I am a 38 year old young woman who has never been married and does not have any children. I was raised in a Christian home in NC. I’ve obtained a graduate degree and made a good amount of money in previous jobs. However, I can’t help feeling like a failure in the area of marriage and children.
I value marriage and leaving a legacy but it seems the men in my generation don’t appreciate my traditional values. Lots of men are meeting women using online dating and are perfectly content not choosing from the thousands of women available to them via their phone. In addition, it’s creating more men who don’t know how to have a conversation unless they can “text” you.
I’ve started devaluing my career and education as I get older because a family of my own is what my heart desires. What advice does the Bible have for me and lots of other women in my situation?
What a painful period in your life this must be. We would like to offer four suggestions that we hope will be helpful, but before we do so we want to make a few comments about your letter.
Like a doctor telling his patient that he has put on too much weight and instructing him to lay off the French fries and ice cream, those able to help us occasionally have to tell us things we may prefer not to hear. So, know that we write to you only with a deep desire to hear back from you soon with news of your happy marriage.
That said, we noticed that you describe yourself as a 38-year-old young woman. Now 38 is not by any means old, of course. But, neither is it young. We think most 38 year-olds would have written, “I’m a 38 year-old woman”. Taken together with your description of “the men in my generation…” Danielle, we worry that you are perhaps ruling out men of a certain age. You see, men of your generation, men of 38 are just not dating women of 38. They may be dating women of 24. We feel that you may need to adjust your thinking here a bit. You are probably looking for a slightly older man than you currently envisage. He may even have a marriage behind him. In fact, given a choice between a never-married 47-year-old man and the same man widowed or even divorced, we might even put the never-married at the back of the line. Please don’t shoot us, Danielle. We’re just the messengers bringing you accurate information about how the world really works.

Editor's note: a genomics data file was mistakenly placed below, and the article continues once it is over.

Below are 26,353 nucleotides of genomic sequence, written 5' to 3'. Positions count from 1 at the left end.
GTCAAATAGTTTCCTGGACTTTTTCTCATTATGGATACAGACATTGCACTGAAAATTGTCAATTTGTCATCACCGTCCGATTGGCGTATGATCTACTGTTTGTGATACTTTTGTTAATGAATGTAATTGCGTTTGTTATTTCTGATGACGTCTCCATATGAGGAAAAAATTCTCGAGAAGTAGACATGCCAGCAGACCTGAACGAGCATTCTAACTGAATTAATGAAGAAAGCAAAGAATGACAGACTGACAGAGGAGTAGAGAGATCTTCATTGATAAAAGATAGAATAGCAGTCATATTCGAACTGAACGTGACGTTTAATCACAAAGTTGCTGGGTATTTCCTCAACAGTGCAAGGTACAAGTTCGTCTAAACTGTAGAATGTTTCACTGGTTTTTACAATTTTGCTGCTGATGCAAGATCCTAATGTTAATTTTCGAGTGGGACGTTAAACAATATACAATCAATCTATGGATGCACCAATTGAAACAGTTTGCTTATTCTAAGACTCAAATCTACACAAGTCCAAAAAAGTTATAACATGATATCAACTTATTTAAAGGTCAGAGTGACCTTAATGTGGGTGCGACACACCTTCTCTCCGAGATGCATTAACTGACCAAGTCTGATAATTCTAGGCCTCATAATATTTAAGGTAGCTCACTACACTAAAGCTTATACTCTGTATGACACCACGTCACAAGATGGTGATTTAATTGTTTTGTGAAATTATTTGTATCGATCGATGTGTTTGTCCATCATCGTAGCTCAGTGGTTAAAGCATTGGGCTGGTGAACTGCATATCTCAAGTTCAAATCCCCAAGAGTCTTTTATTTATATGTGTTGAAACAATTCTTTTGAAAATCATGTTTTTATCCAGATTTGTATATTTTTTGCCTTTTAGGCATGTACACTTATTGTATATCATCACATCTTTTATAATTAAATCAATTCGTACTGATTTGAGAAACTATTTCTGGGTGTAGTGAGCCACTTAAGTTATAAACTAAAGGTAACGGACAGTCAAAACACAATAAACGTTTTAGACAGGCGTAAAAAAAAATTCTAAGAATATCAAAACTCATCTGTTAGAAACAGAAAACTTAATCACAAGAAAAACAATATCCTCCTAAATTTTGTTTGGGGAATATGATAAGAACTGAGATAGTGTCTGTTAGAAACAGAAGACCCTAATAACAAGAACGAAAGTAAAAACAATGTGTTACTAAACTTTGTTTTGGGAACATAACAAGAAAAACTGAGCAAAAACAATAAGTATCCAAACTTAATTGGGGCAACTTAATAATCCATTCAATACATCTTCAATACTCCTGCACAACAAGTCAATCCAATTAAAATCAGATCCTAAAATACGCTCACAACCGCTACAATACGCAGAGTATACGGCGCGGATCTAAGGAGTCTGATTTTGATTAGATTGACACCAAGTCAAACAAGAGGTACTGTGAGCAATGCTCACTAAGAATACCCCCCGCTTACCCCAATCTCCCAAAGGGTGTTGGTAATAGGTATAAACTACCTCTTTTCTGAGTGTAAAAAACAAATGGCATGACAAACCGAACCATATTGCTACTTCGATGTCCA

Moving on, you wrote that you are devaluing your career and education. If we may say so, that is a mistake. You cannot undo the past years and the choices that you made. Your accomplishments are what they are and an important positive part of you. If you start resenting them you will only add bitterness and negativity to your personality; something that is highly unattractive.
That doesn’t mean that you made the best choices when you were younger. It sounds to us like you may have unfortunately prioritized education and career above marriage in your earlier years. All of us, when young, have trouble seeing down the road.
The fact that you are educated and accomplished gives you great credibility when you talk to younger women and share your story. Without preaching, you can provide a counterpoint to the message society gives them that professional achievement should precede marriage and family. Let them know how the same heart that desired certain things at 25 feels very differently at 35 and that opportunities for marriage and family aren’t the same at all ages. Using your experience to help others is a gift you have to offer.
Now on to some recommendations for you:
- Become professional about finding a life partner. Make a comprehensive list of friends and community leaders and speak to them individually. Let them know your dreams and ask them to keep you in mind as they meet potential mates. Treat this with the seriousness that you would if you were searching for a job.
- It sounds trite but it is true that if you want something you’ve never had, you will need to do something you’ve never done before. This may include dressing differently, participating in new groups, and actively expanding your social connectivity.
- Go outside your comfort zone. Attend a different church sometimes and make sure to introduce yourself to as many people as possible. Volunteer for a charity—and it won’t hurt if it’s one that attracts Christian men. While we are not big fans of electronic communication in male/female interactions, don’t be dogmatic about what you will and won’t do. Perhaps a Christian dating website might even be a good idea. Think outside your box.
- Finally, find another woman in the same situation and pray for each other rather than each of you praying for yourselves. As you pray for the other woman’s pain to be alleviated, in a wondrous way, your own situation can attain a higher status in the Divine scale.
Praying to hear wedding bells ring,
Rabbi Daniel and Susan Lapin